More evidence of President Obama’s hostility toward HBCUs

GEORGE E. CURRY | 2/23/2015, 2:50 a.m.
As if we needed any more evidence, President Obama’s recent meeting with members of the Congressional Black Caucus revealed a ...
George Curry

(NNPA) – As if we needed any more evidence, President Obama’s recent meeting with members of the Congressional Black Caucus revealed a deep-seated hostility toward the plight of struggling Historically Black Colleges and Universities.

According to Lauren Victoria Burke’s Black Caucus blog, CrewOf42.com, “President Obama was critical of Historically Black Colleges and Universities during a meeting with members of the Congressional Black Caucus this week according to several in attendance. The February 10 meeting was the first group gathering with the Black Caucus and the President since June 2013.”

It continued, “Several who attended the meeting indicated that President Obama felt that the focus of HBCU’s needs to be on the schools changing their ways of doing business rather [than] on changes in federal policy. Those who attended said he was specifically critical of graduation rates and loan policies. The President also spoke to CBC members on his free community college plan which some HBCU advocates believe will hurt HBCUs.”

Rep. Hank Johnson, D-Ga., a graduate of Clark Atlanta University, told Burke, “He [Obama] said there were some HBCUs that were not good at graduating students and if they did not improve they’d have to go by the wayside. In other words he didn’t show much empathy for struggling HBCUs. It was like show me the numbers and if the numbers aren’t where they need to be, that’s it. It was a somewhat callous view of the unique niche HBCUs fill.”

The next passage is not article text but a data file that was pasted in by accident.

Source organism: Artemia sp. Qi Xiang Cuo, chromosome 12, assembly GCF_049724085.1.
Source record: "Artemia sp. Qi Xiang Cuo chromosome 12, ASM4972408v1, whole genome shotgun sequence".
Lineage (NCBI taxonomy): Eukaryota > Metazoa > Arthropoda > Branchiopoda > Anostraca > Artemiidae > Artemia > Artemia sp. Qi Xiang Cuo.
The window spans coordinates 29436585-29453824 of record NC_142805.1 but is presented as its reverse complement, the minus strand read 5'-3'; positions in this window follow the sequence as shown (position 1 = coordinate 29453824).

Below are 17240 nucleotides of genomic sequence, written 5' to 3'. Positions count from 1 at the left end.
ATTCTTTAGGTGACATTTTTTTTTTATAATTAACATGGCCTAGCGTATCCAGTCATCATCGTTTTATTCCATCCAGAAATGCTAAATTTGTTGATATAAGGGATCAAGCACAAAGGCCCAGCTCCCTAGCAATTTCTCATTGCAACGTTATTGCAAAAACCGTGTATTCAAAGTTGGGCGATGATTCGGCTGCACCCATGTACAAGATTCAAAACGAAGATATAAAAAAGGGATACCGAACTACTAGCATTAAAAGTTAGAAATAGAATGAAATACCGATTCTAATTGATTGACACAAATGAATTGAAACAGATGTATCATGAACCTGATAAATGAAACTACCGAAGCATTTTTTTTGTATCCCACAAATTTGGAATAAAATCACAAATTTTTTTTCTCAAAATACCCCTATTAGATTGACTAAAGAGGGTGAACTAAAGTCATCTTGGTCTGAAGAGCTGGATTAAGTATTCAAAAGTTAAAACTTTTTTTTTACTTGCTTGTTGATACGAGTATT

Rep. Yvette Clarke, D-N.Y., said, “I was concerned about what the president said because it feeds into a narrative about the value of these institutions and whether they are [equipped] to educate our students and what the cost is for doing so.

“Many of these institutions have not had a maintenance of effort on the part of states or the federal government and over time that wears on their ability to maintain standards or even advance beyond a certain level. It was very clear that he doesn’t have the same level of appreciation for what these institutions have done and could do in the future given the right support systems.”

The blog quoted Rep. Jim Clyburn, D-S.C., a graduate of South Carolina State University: “it’s for-profit schools where the graduation rate problem is – not HBCUs, the Parent PLUS loan stuff has to do with new rules on credit worthiness and I just think that in the discussion he mangled it.”

Rep. Bennie Thompson, a product of two HBCUs – Tougaloo College and Jackson State University – was quoted: “What we ought to be talking about is: If there are weaknesses at certain HBCUs what do we do to strengthen those institutions?”

Meanwhile, Hampton University President William R. Harvey, who has been chair of the White House Advisory Board on Historically Black Colleges and Universities since 2010, was highly critical of Obama’s approach to HBCUs.

In a speech at a meeting at NASA headquarters in Washington, D.C., on Feb. 4, Harvey said, “I have to say that one of my biggest concerns or regrets is that we are not being used as the advisory board we are supposed to be. All this expertise – more than 150 years at the helm of HBCUs, decades as the heads of major philanthropic organizations, expertise in business, in fundraising and in public relations, connections on Wall Street, in the Ivy League and everywhere else. Yet, we are not consulted when it comes to policy changes and decisions impacting – in a major way – the institutions on whose behalf we are to advocate.